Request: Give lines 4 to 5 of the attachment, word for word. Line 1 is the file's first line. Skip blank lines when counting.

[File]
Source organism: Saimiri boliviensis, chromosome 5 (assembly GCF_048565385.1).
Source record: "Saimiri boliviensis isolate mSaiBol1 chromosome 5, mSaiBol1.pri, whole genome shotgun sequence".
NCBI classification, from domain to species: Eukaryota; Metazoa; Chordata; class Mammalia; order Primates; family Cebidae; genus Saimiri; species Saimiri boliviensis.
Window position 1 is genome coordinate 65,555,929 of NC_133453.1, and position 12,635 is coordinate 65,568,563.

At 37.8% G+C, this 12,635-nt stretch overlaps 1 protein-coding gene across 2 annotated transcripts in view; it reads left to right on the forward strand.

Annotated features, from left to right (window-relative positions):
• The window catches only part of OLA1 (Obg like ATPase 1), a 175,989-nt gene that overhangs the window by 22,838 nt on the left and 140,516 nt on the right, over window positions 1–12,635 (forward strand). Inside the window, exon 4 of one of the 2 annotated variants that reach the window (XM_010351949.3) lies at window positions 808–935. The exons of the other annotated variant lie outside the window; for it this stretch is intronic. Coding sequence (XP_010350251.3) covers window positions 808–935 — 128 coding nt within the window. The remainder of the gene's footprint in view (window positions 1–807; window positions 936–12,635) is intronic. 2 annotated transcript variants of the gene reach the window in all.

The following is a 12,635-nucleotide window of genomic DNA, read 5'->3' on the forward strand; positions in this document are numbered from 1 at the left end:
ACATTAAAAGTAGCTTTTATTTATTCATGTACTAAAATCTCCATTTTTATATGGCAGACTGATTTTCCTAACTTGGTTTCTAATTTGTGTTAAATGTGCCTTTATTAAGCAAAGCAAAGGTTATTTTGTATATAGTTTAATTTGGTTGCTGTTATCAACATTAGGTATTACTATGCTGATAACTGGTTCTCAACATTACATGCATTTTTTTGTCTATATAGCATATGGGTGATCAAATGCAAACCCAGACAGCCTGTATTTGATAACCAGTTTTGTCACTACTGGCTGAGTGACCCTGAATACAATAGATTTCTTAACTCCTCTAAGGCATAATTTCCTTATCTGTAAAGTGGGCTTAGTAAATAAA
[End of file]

Window position 1 is genome coordinate 65,555,929 of NC_133453.1, and position 12,635 is coordinate 65,568,563.

At 37.8% G+C, this 12,635-nt stretch overlaps 1 protein-coding gene across 2 annotated transcripts in view; it reads left to right on the forward strand.